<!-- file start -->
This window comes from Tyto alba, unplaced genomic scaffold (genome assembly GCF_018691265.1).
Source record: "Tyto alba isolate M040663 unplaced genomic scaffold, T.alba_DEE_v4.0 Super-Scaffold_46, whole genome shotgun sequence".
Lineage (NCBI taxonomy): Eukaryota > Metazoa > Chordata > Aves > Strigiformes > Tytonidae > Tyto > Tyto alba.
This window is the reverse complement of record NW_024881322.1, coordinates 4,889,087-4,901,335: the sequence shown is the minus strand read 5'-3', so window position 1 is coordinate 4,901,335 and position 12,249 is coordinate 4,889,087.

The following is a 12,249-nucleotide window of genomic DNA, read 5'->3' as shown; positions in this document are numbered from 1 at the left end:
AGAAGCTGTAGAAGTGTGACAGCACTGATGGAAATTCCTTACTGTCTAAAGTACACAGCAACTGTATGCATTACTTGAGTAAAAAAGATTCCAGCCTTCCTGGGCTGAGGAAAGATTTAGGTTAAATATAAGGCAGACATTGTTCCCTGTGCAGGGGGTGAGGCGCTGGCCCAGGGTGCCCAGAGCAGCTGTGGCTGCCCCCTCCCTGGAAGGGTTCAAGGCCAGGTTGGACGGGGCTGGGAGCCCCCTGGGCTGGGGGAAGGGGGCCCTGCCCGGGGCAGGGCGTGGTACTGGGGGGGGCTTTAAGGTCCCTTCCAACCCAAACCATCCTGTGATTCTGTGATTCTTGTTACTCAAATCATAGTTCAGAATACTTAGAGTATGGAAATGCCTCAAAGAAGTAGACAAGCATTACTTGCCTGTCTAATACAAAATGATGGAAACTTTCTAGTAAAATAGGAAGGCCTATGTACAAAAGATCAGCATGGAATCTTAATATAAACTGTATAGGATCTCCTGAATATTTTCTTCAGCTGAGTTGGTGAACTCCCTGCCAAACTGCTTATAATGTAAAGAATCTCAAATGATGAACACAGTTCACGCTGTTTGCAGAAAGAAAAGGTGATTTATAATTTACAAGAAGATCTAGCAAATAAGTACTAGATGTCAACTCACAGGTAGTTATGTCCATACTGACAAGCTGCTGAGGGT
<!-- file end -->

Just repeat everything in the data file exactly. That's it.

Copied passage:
This window comes from Tyto alba, unplaced genomic scaffold (genome assembly GCF_018691265.1).
Source record: "Tyto alba isolate M040663 unplaced genomic scaffold, T.alba_DEE_v4.0 Super-Scaffold_46, whole genome shotgun sequence".
Lineage (NCBI taxonomy): Eukaryota > Metazoa > Chordata > Aves > Strigiformes > Tytonidae > Tyto > Tyto alba.
This window is the reverse complement of record NW_024881322.1, coordinates 4,889,087-4,901,335: the sequence shown is the minus strand read 5'-3', so window position 1 is coordinate 4,901,335 and position 12,249 is coordinate 4,889,087.

The following is a 12,249-nucleotide window of genomic DNA, read 5'->3' as shown; positions in this document are numbered from 1 at the left end:
AGAAGCTGTAGAAGTGTGACAGCACTGATGGAAATTCCTTACTGTCTAAAGTACACAGCAACTGTATGCATTACTTGAGTAAAAAAGATTCCAGCCTTCCTGGGCTGAGGAAAGATTTAGGTTAAATATAAGGCAGACATTGTTCCCTGTGCAGGGGGTGAGGCGCTGGCCCAGGGTGCCCAGAGCAGCTGTGGCTGCCCCCTCCCTGGAAGGGTTCAAGGCCAGGTTGGACGGGGCTGGGAGCCCCCTGGGCTGGGGGAAGGGGGCCCTGCCCGGGGCAGGGCGTGGTACTGGGGGGGGCTTTAAGGTCCCTTCCAACCCAAACCATCCTGTGATTCTGTGATTCTTGTTACTCAAATCATAGTTCAGAATACTTAGAGTATGGAAATGCCTCAAAGAAGTAGACAAGCATTACTTGCCTGTCTAATACAAAATGATGGAAACTTTCTAGTAAAATAGGAAGGCCTATGTACAAAAGATCAGCATGGAATCTTAATATAAACTGTATAGGATCTCCTGAATATTTTCTTCAGCTGAGTTGGTGAACTCCCTGCCAAACTGCTTATAATGTAAAGAATCTCAAATGATGAACACAGTTCACGCTGTTTGCAGAAAGAAAAGGTGATTTATAATTTACAAGAAGATCTAGCAAATAAGTACTAGATGTCAACTCACAGGTAGTTATGTCCATACTGACAAGCTGCTGAGGGT